Reading this article from The Onion written over 7 years ago is sickening, because for a putative humor magazine, nearly every damn thing they predicted came true.
So many things happening with our events over at Adaptive Path. Use the promotional code FOPM when registering for any of these and receive 15% off.
On August 6th, Brandon will be presenting a live virtual seminar on “Showing the Value of UX.” It takes place 10:00am Pacific, 1pm Eastern, and 5pm GMT. This 75-minute online seminar provides aspiring UX professionals with the approaches for thinking and talking about the value of UX within your organization as well as specific tools and design activities that lead to and communicate business value.
From August 12-15, we’ve got UX Week 2008, which is going to rock the house down. We’ve got amazing keynotes, workshops, visits to museums, and a show floor dedicated to the future of user experience. There’s still some seats available, but I’ve been told we might have to cap registration soon.
And then 13-16 October (note the date format!) we’re offering UX Intensive Copenhagen, our hands-on four-day workshop on the core elements of user experience.
Reading an article in The New York Times on how Kids These Days are reading more and more online, and fewer books than their predecessors, and the concerns as to whether or not this is a good, bad, or neutral development, there’s a quote from eminent biographer David McCullough: ““Learning is not to be found on a printout… It’s not on call at the touch of the finger. Learning is acquired mainly from books, and most readily from great books.”
How pathetic. Learning is “acquired” (if that’s even the right word… it makes it sound like something you can get at the store) through doing. Through processing. Through acting.
Last night we went to see The Dark Knight. I try not to get my hopes up for superhero flicks, but the buzz around this one was so strong, I was definitely looking forward to it.
I found one review that agrees with how I felt, and I shouldn’t have been surprised that it came from the man who is possibly America’s most insightful film critic, Michael Sragow (his thoughts on Indy 4 not withstanding).
My main complaint is that the movie simply goes on too long. My other complaint is that, even at 150 minutes, there’s so much plot that the narrative has no room to breathe… There’s no cadence or flow, it’s just one big thing after another.
As such, The Dark Knight suffers from the same mistake as Spider-Man 3 — too many stories for one film. In Spider-Man 3 you had three villains loosely connected (Venom, Sandman, and evil Spidey), and it felt like the writers were afraid to bet such a big film (and franchise) on any one story, and so spread it around. TDK has two movies packed into one — The Arrival of The Joker, and The Rise and Fall of Harvey Dent.
The Joker thread is the least engaging, as it simply revels in chaos and nihilism for its own sake. It might be valid social commentary, but it makes for lousy storytelling.
The Harvey Dent thread is more disappointing, because inside it there’s a legitimately good movie waiting to bust out. The love triangle between Dent, Batman, and Dawes, mixed with the origin of Two-Face at the hands of the corrupt cops that Dent attempted to ferret out… these are elements of strong drama.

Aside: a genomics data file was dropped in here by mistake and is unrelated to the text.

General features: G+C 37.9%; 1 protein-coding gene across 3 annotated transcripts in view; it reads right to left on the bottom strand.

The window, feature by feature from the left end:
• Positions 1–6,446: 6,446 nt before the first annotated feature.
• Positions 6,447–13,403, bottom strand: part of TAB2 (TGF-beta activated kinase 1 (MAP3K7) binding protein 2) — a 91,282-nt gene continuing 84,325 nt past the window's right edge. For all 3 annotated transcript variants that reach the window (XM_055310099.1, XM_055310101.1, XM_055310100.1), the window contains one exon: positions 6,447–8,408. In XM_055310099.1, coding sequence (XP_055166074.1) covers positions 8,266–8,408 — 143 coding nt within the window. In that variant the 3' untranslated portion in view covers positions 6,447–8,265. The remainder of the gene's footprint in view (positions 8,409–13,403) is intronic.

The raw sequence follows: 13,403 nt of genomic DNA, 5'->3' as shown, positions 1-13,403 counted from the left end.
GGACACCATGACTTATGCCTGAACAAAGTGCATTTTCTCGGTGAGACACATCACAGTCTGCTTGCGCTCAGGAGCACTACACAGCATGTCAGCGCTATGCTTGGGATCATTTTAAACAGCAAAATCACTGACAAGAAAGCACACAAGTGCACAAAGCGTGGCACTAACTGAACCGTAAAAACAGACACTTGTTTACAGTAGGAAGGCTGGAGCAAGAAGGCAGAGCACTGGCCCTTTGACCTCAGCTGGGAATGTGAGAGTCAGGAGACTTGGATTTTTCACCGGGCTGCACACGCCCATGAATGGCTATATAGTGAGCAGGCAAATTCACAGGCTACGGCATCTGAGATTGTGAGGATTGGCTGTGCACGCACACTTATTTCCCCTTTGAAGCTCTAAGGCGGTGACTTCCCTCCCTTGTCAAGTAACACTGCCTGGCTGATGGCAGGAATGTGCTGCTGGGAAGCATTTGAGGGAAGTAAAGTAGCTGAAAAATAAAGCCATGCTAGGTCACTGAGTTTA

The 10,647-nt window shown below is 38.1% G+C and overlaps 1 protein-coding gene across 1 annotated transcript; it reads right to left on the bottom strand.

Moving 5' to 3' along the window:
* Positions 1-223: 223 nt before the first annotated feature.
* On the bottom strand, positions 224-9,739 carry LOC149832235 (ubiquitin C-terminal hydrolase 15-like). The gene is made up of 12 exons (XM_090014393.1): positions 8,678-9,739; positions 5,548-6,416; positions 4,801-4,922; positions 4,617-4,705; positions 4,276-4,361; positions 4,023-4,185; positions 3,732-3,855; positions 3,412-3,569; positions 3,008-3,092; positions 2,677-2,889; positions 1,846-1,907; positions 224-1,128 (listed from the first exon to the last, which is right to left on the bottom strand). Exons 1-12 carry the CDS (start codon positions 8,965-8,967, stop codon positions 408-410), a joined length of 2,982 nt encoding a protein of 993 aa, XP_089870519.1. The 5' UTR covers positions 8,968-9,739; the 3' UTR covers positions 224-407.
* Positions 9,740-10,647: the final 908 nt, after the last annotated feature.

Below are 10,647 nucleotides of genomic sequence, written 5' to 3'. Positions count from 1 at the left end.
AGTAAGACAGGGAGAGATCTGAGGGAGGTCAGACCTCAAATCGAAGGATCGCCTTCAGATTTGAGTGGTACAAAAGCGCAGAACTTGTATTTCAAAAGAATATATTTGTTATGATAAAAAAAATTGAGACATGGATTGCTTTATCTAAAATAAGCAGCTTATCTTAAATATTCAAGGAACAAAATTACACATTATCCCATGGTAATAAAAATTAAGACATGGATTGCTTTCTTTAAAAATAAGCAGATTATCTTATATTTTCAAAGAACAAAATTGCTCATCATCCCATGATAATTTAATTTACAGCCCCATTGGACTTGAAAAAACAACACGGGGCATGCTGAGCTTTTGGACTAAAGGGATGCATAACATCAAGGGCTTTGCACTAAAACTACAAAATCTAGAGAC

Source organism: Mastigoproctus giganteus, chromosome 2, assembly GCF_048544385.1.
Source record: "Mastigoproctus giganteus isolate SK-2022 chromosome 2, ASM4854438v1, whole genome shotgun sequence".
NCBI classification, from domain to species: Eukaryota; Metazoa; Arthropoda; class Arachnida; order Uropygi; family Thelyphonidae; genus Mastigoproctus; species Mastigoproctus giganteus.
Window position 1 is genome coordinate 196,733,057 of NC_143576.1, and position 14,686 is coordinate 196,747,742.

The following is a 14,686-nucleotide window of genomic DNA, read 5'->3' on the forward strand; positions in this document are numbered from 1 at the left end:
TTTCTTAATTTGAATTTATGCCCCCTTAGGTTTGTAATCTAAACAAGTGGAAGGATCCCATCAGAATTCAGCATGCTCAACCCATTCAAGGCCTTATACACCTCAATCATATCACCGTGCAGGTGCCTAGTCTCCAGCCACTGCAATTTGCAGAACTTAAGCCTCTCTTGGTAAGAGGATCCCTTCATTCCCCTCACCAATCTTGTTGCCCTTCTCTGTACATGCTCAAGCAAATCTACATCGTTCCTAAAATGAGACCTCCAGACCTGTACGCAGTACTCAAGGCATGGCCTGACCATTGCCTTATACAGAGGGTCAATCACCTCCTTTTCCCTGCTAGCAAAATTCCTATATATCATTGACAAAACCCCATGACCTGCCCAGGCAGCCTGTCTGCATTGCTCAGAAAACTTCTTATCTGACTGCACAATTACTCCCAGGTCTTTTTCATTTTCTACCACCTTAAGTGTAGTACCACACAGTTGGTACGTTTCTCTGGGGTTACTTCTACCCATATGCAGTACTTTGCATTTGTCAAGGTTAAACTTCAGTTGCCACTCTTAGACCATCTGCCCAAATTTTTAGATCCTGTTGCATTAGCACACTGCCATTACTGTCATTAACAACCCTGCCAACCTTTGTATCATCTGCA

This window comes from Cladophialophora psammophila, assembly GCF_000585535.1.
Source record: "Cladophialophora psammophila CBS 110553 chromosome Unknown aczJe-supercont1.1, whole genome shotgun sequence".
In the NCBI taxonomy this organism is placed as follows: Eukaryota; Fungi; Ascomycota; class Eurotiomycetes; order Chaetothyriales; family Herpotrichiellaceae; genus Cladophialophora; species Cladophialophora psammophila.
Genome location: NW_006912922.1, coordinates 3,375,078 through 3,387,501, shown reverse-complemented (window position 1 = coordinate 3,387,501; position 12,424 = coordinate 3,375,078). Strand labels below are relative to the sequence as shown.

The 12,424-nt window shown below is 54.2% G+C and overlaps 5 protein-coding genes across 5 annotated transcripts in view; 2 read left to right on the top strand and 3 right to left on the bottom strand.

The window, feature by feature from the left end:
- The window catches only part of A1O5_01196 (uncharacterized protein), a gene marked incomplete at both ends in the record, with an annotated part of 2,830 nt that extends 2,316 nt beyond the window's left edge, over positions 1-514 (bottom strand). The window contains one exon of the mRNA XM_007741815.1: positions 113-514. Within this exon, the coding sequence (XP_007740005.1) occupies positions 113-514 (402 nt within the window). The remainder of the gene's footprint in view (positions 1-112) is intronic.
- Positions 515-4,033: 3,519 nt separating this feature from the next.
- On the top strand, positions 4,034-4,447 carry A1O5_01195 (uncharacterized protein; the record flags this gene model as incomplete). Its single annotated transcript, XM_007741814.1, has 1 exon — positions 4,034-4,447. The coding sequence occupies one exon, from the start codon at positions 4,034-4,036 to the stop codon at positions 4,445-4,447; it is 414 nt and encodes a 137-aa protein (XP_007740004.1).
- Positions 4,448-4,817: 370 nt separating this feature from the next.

But because that story is intertwined with the Joker’s, its heart gets lost. I so with Nolan had the guts to choose just one of the threads (I’d prefer the Dent thread, though a Joker thread with an actual narrative could have worked), and gone with that… But, again, I think there’s a fear of putting all your eggs in one narrative basket when dealing with a $150 million investment.
The thing I find most intriguing is the public perception of TDK. It will be the highest grossing movie of the year, and it also has remarkably high critical acclaim (95% approval on Rotten Tomatoes, 82 on Metacritic). All I can think is that this relentlessly dark and nihilistic film is tapping into the American Zeitgeist, confirming our society’s misery in the face of an endless war in Iraq, housing prices up, gas prices up, food prices up, economy stalled, health care a mess, having to face the reality that our government condones torture, etc. etc.) Americans feel like victims of forces far beyond their control, as do the citizens of Gotham at the hands of the Joker.
At FOO Camp I met Bruce Wyman, the Director of Technology at the Denver Art Museum (He occasionally blogs on the Museum’s site.). For the past few years at UX Week, we’ve had museums (first in D.C., now in SF) share with us how they design for experience. Had I met Bruce a few months ago, I would have definitely invited him to be part of the event, because the work he’s doing is very impressive.
Projects of interest include:
Multi-touch table for exploring art
Select-a-chat, which uses a physical object as an interface to a digital experience (it’s explained here)
Bubbloo, where you pop bubbles projected on a floor to reveal art on the wall (explained here)
Flickr Cascade, where they pull Creative Commons licensed photos of the DAM and show them in an app they wrote that takes advantage of Mac OS X’s Core Animation).
If you’re a total nerd about this stuff, go to Bruce’s YouTube page and follow the links to the DAM Tech Walkthroughs, where he explains the technology and ideas behind the various pieces.
In my post “Crime dramas shot in the city,” I mention my love for High and Low (my personal favorite Kurosawa flick.) Well, I just found out that on Tuesday Criterion releases a new 2-disc special edition of the film. Their prior DVD release was just the film, no frills. The new one’s got all kinds of goodies (commentary track, making-of documentary, interview with Mifune), which might get me to *purchase* it (and I never ever purchase DVDs).
There’s a lot happening yon Adaptive Path way as we gear up for UX Week 2008.